The Big E 2014 - Observations And Reviews, Part 2The Eastern States Exposition runs for 17 days every September, and it's a big, raucus event. I could file a blog post about it every day (if I went every day - as it is, I head over there at least a couple days a week during the run.) After the first couple of times, I'm no longer visiting the usual attractions, I'm noticing things.
FIRSTIES!!One of the unsung benefits of attending a state fair really early in the morning is that you get to experience perfectly spotless unused Port-A-Potties. Seriously, check out that sparkling toilethole there. This is the first time in my half a century on earth that I've looked down the hatch and seen nothing but pristine blue poopeater. I got goosebumps. Or maybe piss shivers, it's hard to tell the difference sometimes.
A couple of years ago, I reviewed the overcooked nastyburgers found at Yankee Boy. They're still there, behind the Better Living Center by Gate 9. Apparently kangaroo is off the menu, but now you can enjoy a camel burger if you are so inclined. I know better than to order anything here.
Here's a peek right by Yankee Boy's corrugate compactor. Apparently, they're sourcing their burgers locally from Arnold's Meats, a wholesale/retail supplier. I often buy from Arnold's, and I trust their quality. They're one of the few places around here that still grinds their own burger meat instead of bringing in chubs of industrial mince.
So the culinary horror show at Yankee Boy most likely originates at the grill.
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One day, just inside Gate 9A, Post Foods set up a Cereal Tent! They were giving away samples of many of their cereals along with dollar-off coupons for use at the grocery store. I tried some old favorites like Honey Combs (they still taste like honey, but the cereal bits themselves are a lot smaller than I remember) and some new ones, like Mini Cinnamon Churros (deliciously similar to the competitor's Cinnamon Toast Crunch.) The tent was drawing a steady stream of curious customers, most of whom were old farts like me - not really the target market for stuff like Fruity Pebbles, Alpha-Bits, and Waffle Crisp.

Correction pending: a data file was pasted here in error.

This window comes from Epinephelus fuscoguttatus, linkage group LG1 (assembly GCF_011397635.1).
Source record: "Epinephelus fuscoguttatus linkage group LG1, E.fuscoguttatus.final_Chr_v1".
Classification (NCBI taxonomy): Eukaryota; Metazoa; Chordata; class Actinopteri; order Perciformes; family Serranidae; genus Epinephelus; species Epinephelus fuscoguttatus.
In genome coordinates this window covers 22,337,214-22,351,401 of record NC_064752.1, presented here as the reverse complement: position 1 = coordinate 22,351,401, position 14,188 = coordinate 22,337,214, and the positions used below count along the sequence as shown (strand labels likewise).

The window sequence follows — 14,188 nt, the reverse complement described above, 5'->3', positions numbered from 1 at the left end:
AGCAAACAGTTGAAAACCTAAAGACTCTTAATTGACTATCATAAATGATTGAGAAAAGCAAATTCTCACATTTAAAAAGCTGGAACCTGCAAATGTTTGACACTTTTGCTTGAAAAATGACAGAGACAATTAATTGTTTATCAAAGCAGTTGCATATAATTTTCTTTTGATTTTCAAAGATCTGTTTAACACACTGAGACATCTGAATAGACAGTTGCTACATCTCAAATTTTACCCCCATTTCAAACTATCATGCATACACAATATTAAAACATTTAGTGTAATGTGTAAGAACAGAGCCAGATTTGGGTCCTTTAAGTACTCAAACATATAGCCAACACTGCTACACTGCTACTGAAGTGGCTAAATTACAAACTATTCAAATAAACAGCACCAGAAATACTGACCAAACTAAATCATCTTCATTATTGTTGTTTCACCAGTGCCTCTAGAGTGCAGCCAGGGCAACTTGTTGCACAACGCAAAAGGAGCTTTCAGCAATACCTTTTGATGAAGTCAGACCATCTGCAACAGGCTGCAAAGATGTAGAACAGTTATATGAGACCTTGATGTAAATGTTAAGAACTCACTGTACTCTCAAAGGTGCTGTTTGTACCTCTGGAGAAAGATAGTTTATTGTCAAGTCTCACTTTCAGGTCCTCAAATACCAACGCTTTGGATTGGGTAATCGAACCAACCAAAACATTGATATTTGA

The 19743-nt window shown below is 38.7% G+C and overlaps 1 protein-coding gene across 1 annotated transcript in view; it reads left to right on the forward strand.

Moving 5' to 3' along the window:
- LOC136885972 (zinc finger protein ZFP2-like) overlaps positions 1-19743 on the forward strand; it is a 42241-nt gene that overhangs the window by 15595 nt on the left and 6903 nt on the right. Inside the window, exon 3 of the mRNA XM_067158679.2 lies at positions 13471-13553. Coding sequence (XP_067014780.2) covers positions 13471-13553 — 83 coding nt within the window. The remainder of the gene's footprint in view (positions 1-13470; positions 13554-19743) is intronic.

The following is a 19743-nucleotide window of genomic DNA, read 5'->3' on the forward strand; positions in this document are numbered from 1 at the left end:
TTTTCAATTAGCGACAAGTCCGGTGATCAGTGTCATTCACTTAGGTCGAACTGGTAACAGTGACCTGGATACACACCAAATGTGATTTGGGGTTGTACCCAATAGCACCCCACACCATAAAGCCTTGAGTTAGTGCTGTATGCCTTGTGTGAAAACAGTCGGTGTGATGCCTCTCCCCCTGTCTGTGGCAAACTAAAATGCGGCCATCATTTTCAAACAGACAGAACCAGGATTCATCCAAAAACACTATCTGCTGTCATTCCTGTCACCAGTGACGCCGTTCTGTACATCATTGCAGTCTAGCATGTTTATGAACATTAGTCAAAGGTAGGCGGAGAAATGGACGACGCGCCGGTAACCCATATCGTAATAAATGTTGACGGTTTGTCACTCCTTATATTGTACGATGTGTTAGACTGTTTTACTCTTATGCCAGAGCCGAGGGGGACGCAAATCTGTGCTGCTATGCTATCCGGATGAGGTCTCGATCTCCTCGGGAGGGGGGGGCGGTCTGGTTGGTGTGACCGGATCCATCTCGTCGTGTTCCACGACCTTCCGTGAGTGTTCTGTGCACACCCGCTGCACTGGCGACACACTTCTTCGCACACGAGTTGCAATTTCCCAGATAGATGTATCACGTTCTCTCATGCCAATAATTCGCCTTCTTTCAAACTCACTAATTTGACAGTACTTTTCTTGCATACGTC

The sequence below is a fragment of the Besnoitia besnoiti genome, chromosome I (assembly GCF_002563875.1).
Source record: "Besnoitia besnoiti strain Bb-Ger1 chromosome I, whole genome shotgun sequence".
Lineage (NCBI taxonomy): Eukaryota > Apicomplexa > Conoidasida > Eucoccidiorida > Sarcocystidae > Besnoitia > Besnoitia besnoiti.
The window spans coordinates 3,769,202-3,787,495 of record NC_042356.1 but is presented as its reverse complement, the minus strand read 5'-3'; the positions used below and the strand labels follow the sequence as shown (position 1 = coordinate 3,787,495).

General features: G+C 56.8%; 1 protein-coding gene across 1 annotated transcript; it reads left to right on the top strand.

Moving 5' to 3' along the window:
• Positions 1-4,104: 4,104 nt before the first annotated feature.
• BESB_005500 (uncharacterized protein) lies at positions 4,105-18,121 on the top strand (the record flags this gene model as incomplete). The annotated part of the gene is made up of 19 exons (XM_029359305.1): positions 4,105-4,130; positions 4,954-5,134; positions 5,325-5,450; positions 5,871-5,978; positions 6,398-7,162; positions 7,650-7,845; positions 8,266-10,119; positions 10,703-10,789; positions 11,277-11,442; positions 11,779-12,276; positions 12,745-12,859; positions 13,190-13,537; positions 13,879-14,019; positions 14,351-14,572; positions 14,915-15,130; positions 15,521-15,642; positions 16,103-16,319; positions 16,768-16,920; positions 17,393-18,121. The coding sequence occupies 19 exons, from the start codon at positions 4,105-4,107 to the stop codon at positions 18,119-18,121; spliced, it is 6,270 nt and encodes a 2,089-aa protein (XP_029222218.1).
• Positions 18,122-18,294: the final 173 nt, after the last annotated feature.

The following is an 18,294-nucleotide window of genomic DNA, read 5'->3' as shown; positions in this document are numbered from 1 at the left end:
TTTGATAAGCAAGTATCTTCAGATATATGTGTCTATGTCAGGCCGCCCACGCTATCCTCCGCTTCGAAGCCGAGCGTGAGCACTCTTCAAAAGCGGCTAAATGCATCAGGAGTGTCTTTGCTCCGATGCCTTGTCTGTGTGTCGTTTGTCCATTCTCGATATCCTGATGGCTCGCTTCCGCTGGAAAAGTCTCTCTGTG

Yuengling Beer, which has recently been returning to the New England market, has really become a presence at the E this year. Near Gate 9A on New England Avenue, Yuengling is running a "brew pub" tent featuring several of their beers on tap. While not boomingly crowded, the tent draws a fair number of people.
And they've turned up in a number of other food service areas as well, even in places I hardly would have expected. Like here, at the Matunuck Oyster Bar, the featured beer is Yuengling. I would have expected them to be carrying Narragansett, which is made right in their Rhode Island back yard.
Another very popular feature is the new Wine & Cheese Barn. you'll need an ID to get in, seein' as there's alcohol and stuff. There's also a long line to get in. Looking at my photo there, you'd probably think that there are only a couple of people ahead of you...
...but alas, the actual tasting area is all the way at the back of this mostly-empty building. Bring your 3DS to kill some time while you wait in line. I moved about three feet in half an hour before I decided that I could go to the liquor store and buy full bottles of wine for the price of my time at prevailing labor rates.
Photo courtesy Eastern States ExpositionThe Coliseum is the central building of the Eastern States Exposition; events here were originally the main attraction of the fair in the early part of the 20th century and the other buildings and events gradually grew up around it.
This is an interior view. For fifty years, there was ice plant under the floor and for many years, the Coliseum was the largest ice hockey venue in Western Massachusetts. Growing up, I watched the Springfield Indians (AHL), New England Whalers (WHL), and the Hartford Whalers (NHL) play there (the Hartford Whalers made the Coliseum their home-away-from-home for a short time after the Hartford Civic Center roof collapsed during the winter of 1977-78.)
My favorite events there when I was a kid, though, was the roller derby. Forty years later, I can still remember how much fun that was.
At the far western side of the fairgrounds, near the New Hampshire building, is a large brick structure called the Hamden County Building. It houses a sort of circus museum - a large number of intricately detailed little dioramas depicting traveling show life through the mid-twentieth century. My favorite part of the exhibit is the outhouse tent - catch it at just the right angle and you can see a little guy inside taking a dump.